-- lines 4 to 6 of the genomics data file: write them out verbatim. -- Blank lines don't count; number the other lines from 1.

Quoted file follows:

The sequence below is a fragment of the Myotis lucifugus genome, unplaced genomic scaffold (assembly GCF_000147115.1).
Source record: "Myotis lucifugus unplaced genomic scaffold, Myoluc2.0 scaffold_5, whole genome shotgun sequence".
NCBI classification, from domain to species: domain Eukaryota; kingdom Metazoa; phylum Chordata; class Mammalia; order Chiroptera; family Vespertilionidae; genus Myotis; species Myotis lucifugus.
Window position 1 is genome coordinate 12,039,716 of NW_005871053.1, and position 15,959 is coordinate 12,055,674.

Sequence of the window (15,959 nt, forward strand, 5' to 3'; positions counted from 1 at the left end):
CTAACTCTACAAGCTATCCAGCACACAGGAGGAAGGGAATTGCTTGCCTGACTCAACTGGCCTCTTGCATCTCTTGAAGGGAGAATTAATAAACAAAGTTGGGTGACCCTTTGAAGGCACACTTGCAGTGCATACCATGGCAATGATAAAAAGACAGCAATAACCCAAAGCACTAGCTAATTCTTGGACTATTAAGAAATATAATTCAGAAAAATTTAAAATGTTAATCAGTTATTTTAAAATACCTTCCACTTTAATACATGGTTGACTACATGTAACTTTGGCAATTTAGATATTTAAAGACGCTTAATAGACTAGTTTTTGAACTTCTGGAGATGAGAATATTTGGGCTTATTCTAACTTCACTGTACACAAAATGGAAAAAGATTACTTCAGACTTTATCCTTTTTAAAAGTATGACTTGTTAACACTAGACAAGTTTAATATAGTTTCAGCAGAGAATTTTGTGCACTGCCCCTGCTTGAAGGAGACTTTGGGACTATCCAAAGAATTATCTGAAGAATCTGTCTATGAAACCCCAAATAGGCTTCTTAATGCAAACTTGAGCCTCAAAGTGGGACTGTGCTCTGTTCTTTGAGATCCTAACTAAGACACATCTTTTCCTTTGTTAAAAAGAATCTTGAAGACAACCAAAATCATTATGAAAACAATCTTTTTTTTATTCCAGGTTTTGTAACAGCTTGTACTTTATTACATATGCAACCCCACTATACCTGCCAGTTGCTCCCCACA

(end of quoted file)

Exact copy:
Window position 1 is genome coordinate 12,039,716 of NW_005871053.1, and position 15,959 is coordinate 12,055,674.

Sequence of the window (15,959 nt, forward strand, 5' to 3'; positions counted from 1 at the left end):
CTAACTCTACAAGCTATCCAGCACACAGGAGGAAGGGAATTGCTTGCCTGACTCAACTGGCCTCTTGCATCTCTTGAAGGGAGAATTAATAAACAAAGTTGGGTGACCCTTTGAAGGCACACTTGCAGTGCATACCATGGCAATGATAAAAAGACAGCAATAACCCAAAGCACTAGCTAATTCTTGGACTATTAAGAAATATAATTCAGAAAAATTTAAAATGTTAATCAGTTATTTTAAAATACCTTCCACTTTAATACATGGTTGACTACATGTAACTTTGGCAATTTAGATATTTAAAGACGCTTAATAGACTAGTTTTTGAACTTCTGGAGATGAGAATATTTGGGCTTATTCTAACTTCACTGTACACAAAATGGAAAAAGATTACTTCAGACTTTATCCTTTTTAAAAGTATGACTTGTTAACACTAGACAAGTTTAATATAGTTTCAGCAGAGAATTTTGTGCACTGCCCCTGCTTGAAGGAGACTTTGGGACTATCCAAAGAATTATCTGAAGAATCTGTCTATGAAACCCCAAATAGGCTTCTTAATGCAAACTTGAGCCTCAAAGTGGGACTGTGCTCTGTTCTTTGAGATCCTAACTAAGACACATCTTTTCCTTTGTTAAAAAGAATCTTGAAGACAACCAAAATCATTATGAAAACAATCTTTTTTTTATTCCAGGTTTTGTAACAGCTTGTACTTTATTACATATGCAACCCCACTATACCTGCCAGTTGCTCCCCACA